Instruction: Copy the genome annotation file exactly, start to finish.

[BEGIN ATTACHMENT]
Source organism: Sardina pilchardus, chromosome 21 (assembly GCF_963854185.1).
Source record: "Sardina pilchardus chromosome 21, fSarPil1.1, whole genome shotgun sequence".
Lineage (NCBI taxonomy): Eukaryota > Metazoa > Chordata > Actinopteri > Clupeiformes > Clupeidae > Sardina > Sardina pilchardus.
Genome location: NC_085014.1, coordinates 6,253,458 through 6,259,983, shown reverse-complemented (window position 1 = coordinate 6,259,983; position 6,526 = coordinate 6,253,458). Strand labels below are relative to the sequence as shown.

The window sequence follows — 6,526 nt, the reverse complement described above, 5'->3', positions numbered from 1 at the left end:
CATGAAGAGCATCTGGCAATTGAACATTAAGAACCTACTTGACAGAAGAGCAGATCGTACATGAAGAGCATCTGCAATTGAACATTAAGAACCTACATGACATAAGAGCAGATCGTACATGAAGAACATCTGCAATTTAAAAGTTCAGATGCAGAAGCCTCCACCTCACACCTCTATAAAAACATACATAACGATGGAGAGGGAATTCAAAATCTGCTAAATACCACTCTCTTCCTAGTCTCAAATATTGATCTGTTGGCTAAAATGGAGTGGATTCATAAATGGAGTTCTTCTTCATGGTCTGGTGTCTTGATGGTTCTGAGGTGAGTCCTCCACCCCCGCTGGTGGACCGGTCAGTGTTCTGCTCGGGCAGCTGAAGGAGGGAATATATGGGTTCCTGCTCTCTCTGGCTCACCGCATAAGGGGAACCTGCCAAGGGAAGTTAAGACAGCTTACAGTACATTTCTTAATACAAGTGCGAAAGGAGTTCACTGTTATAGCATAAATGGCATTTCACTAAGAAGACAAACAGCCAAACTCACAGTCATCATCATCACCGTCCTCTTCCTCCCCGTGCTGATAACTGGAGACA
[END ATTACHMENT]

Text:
Source organism: Sardina pilchardus, chromosome 21 (assembly GCF_963854185.1).
Source record: "Sardina pilchardus chromosome 21, fSarPil1.1, whole genome shotgun sequence".
Lineage (NCBI taxonomy): Eukaryota > Metazoa > Chordata > Actinopteri > Clupeiformes > Clupeidae > Sardina > Sardina pilchardus.
Genome location: NC_085014.1, coordinates 6,253,458 through 6,259,983, shown reverse-complemented (window position 1 = coordinate 6,259,983; position 6,526 = coordinate 6,253,458). Strand labels below are relative to the sequence as shown.

The window sequence follows — 6,526 nt, the reverse complement described above, 5'->3', positions numbered from 1 at the left end:
CATGAAGAGCATCTGGCAATTGAACATTAAGAACCTACTTGACAGAAGAGCAGATCGTACATGAAGAGCATCTGCAATTGAACATTAAGAACCTACATGACATAAGAGCAGATCGTACATGAAGAACATCTGCAATTTAAAAGTTCAGATGCAGAAGCCTCCACCTCACACCTCTATAAAAACATACATAACGATGGAGAGGGAATTCAAAATCTGCTAAATACCACTCTCTTCCTAGTCTCAAATATTGATCTGTTGGCTAAAATGGAGTGGATTCATAAATGGAGTTCTTCTTCATGGTCTGGTGTCTTGATGGTTCTGAGGTGAGTCCTCCACCCCCGCTGGTGGACCGGTCAGTGTTCTGCTCGGGCAGCTGAAGGAGGGAATATATGGGTTCCTGCTCTCTCTGGCTCACCGCATAAGGGGAACCTGCCAAGGGAAGTTAAGACAGCTTACAGTACATTTCTTAATACAAGTGCGAAAGGAGTTCACTGTTATAGCATAAATGGCATTTCACTAAGAAGACAAACAGCCAAACTCACAGTCATCATCATCACCGTCCTCTTCCTCCCCGTGCTGATAACTGGAGACA